• San Francisco - there is an old model of the city that used to be in the Powell Street BART station ... but I have not seen it in a while.
  • Zürich - the planning department has a large model of Zürich today (German) cut into sections mounted on wheels so you can move the sections (they are on tracks) and then walk through a cross section to find yourself in the middle of any neighborhood;
  • Zürich - the Zurich city archives museum has a nice model of Zürich around the year 1800, the museum is a delightful place for history buffs and is located on a wonderful square in the old city (try the Neumarkt Restaurant across the street for a nice lunch or dinner). 
  • Munich - the Munich city museum has a model of the city in 1570 and a nice brochure (available in English) about city development (Munich as Planned). The model (shown in photo) is a copy of another model that is in the Bavarian National Museum. The Munich city museum is well worth a visit (have lunch at the Vitualmarkt - one of the greatest urban spaces in the world! - in good weather, try Der Pschorr at night and if the weather is bad).
  • Vienna - the Wien Museum (the city history museum) has two models at about the same scale (one on the second floor and one on the third) showing the city in about 1800 and in about 1900 (overview shown above and detail shown at the right). The Wien Museum is well worth a visit, here's a link to my Wien Museum flickr photos set.
Add more in the comments!

Sunday, March 7, 2010

Lund Sweden Recommendations

The first in a series of blog postings on nice places I have stumbled upon on my travels.

I have been to Lund twice in the past two years reviewing an interesting transport research project. The first visit was in June 2008 when the city was in the midst of their university graduation celebrations. Great fun with lots of noise. The second visit was last week (early March 2010).

One of the cool things for a transportation planner about Lund is that from Vienna you get there via Copenhagen (Denmark) airport. There is a train station directly under the airport and trains leave every 20 minutes on the about 45 minute trip to Lund (trains will be even faster next year when the tunnel under Malmo opens). The train drops you off in the center of Lund.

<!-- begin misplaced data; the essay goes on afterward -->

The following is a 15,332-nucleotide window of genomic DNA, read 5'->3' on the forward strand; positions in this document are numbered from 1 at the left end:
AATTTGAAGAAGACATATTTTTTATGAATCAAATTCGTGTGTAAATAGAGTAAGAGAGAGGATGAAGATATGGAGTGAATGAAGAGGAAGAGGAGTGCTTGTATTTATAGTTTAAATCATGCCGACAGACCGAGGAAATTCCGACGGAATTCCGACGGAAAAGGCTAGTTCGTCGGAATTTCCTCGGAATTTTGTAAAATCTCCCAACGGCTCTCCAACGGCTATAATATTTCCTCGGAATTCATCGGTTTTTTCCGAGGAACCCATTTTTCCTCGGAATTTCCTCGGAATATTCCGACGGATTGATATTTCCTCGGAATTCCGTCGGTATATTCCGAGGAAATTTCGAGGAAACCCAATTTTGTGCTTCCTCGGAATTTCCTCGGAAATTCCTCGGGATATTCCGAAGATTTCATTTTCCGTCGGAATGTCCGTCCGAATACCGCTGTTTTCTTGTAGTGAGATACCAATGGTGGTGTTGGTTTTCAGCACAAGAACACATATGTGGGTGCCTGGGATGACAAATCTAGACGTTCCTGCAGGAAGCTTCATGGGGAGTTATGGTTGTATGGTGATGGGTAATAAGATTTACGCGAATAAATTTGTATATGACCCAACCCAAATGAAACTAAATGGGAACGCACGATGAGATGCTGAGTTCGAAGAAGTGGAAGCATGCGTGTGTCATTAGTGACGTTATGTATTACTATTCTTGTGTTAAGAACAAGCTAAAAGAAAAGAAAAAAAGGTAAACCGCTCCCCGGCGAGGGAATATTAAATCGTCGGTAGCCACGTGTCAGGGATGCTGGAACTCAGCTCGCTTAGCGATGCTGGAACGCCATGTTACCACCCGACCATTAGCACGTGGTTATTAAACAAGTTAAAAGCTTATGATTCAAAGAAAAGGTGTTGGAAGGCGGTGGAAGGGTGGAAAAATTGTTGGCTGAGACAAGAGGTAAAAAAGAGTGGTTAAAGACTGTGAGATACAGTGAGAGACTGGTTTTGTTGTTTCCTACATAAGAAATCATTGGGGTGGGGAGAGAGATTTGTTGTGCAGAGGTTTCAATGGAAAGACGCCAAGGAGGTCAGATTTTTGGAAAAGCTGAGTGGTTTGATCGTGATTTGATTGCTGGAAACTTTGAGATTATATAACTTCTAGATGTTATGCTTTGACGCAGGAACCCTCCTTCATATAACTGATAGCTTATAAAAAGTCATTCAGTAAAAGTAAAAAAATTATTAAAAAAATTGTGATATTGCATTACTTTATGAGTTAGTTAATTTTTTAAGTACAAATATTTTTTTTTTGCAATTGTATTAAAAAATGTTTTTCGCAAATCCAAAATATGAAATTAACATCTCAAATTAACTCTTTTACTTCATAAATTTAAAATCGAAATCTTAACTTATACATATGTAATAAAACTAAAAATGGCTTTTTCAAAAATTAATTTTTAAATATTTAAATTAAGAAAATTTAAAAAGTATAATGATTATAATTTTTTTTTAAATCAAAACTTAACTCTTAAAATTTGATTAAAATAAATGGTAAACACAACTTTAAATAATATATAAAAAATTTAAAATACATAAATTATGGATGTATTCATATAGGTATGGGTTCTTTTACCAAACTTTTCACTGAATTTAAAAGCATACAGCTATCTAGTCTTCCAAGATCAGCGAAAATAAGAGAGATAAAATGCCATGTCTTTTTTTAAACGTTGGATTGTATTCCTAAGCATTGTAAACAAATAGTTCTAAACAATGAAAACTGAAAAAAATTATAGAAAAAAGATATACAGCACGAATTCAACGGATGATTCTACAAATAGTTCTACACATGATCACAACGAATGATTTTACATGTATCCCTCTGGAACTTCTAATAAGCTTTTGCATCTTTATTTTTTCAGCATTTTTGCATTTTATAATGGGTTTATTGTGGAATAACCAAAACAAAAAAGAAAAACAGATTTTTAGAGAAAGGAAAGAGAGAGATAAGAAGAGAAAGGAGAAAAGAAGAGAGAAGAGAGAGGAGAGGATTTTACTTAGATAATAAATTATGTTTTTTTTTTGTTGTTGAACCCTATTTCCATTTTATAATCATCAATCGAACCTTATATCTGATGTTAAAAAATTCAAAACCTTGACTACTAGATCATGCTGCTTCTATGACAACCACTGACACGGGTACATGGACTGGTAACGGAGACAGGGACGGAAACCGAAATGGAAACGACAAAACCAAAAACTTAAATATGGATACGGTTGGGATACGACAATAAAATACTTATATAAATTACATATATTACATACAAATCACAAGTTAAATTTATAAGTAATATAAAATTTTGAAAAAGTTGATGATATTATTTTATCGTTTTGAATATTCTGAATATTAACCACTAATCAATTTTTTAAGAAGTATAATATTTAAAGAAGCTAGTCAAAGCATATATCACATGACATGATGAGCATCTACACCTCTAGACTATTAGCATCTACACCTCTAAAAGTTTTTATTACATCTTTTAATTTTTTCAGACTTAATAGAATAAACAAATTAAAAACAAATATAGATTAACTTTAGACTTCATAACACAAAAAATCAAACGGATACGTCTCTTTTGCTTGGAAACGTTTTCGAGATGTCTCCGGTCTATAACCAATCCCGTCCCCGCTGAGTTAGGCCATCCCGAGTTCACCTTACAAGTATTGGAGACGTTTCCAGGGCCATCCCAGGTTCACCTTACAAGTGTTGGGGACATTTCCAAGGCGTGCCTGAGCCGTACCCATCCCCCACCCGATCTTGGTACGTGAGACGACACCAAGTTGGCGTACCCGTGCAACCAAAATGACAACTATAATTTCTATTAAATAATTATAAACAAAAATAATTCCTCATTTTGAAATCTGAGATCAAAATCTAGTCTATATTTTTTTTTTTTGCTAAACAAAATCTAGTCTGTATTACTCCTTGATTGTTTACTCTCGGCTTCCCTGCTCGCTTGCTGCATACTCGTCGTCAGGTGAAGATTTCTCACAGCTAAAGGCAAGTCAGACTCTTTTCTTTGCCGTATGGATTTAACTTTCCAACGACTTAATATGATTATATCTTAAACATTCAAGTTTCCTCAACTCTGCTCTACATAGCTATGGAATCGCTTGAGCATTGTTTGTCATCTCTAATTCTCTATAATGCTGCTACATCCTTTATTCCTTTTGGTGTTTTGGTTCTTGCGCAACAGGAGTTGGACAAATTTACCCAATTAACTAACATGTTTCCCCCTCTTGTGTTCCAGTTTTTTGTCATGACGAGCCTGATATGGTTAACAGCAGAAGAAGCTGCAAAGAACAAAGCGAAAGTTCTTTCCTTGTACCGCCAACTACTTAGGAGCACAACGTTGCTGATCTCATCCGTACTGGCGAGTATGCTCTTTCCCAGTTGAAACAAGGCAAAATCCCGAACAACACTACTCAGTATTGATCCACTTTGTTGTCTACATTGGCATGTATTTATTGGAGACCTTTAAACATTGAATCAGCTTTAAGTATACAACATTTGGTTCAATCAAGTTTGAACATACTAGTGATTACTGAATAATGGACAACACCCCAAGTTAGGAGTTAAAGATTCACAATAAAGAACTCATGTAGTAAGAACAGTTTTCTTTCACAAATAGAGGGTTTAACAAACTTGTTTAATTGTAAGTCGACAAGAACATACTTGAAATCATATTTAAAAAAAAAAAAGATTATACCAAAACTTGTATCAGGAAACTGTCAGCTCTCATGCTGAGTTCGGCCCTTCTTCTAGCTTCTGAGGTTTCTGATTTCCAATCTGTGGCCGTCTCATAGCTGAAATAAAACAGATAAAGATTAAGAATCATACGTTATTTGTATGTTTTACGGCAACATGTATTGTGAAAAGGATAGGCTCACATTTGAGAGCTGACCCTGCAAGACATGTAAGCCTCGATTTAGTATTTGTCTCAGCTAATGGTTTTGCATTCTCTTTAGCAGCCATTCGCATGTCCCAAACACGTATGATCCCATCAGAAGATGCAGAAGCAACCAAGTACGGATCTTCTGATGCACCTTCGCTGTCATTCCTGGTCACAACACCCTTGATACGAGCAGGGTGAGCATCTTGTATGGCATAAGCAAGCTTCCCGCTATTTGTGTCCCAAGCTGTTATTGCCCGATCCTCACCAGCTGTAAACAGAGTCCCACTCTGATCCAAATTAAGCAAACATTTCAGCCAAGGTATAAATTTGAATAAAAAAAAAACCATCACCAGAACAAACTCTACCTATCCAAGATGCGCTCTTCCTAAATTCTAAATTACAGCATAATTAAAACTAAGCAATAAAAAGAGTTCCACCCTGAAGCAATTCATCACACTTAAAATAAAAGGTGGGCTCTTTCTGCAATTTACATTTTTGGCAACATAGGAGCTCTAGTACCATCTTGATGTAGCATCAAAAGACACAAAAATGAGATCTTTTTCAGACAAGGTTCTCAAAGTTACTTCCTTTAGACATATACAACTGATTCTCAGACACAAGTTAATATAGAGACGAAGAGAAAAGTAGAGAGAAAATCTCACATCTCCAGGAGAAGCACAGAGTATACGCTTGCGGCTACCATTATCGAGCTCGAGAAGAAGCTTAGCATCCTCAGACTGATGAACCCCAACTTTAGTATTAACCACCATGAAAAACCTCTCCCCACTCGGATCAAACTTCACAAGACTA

I stayed at the Grand Hotel on both my trips. The first time I was sent their by the hotel I had a reservation with because they were full (normally I would not stay in a place called "Grand Hotel" but boy was I wrong!). It was great, not cheap, but a wonderful old hotel (high ceilings, nice rooms, not so hermetically sealed windows, a great open staircase with art nouveau  stained glass - why take the elevator? - etc.).

The Grand Hotel has a very nice restaurant with a large selection of wines by the glass and the bar seems to be a favorite place for locals to gather. Breakfast is great, they even have fresh passion fruit! It's not cheap, but a great experience.

The old town in Lund is very nice to walk around. Lots of interesting buildings and crooked streets (many for pedestrians and bikes only). The cathedral is quite beautiful, don't forget to go downstairs to the crypt. There are nice parks to sit and relax: the weather was great in June, but I had less desire to sit outside in March.

On my first trip we had a very nice dinner at a restaurant called Stortorget, first we had a beer outside watching the graduation parade and activity on the square. Then we went indoors for a very nice dinner, somewhat French bistro style. I had venison and my colleagues had steak. We also shared a nice bottle of Italian wine.

On my second trip we had dinner in the Grand Hotel restaurant. I had an appetizer of smoked tuna with a cold bean salad, then the Swedish meatballs with mashed potatoes (what can I say, I wanted comfort food!). I had a dessert that combined chile with passion fruit ... two of my favorite tastes.

The next night I went to dinner at Klostergatans Fisk, a combination fish market and restaurant. It was perfect. I was eating alone and the waitress remembered me from making a reservation. She showed me to probably the best table in the restaurant for someone eating along (in a warm corner, away from the door, with a view out of the window and the whole dining room). When was the last time you ate dinner alone and had such a nice table?

I started with an amuse bouche a small piece of smoked fish, fabulous. Then a superb Jerusalem artichoke soup with fish roe toast served with a great glass of French Chardonnay. My main course (photo above) was a steamed fish covered with fresh horseradish on a combination of boiled potatoes and beets served with an Alsatian Riesling (one of my favorite places and wines!). I ended the evening with a glass of New Zealand Sauvignon Blanc, a nice dessert.

I probably would never have gone to Lund if it had not been for the research project, but I would certainly go back to enjoy a peaceful day or two if I am ever in Southern Sweden or Denmark again. Here's a link to my google map of Lund Recommendations.

Games as a platform for city-scale collaboration

Here is an extremely interesting slide show by Jane McGonigal from AvantGame about the role of computer games in helping solve urban and social problems.

The BusMeister game I am developing has a similar goal, but what McGonigal is doing is fantastic. The slideshow gives a nice background on the idea.

Also check out AventGame's new game EVOKE - it's really well done.

Saturday, March 6, 2010

Books about maps

Bus map from Scoul Switzerland from my flickr photos.

I just read a review in the NY Times (The World as Their Canvas by Stephen Heller) surveying several books about maps and graphic design. Great survey article, I want all the books!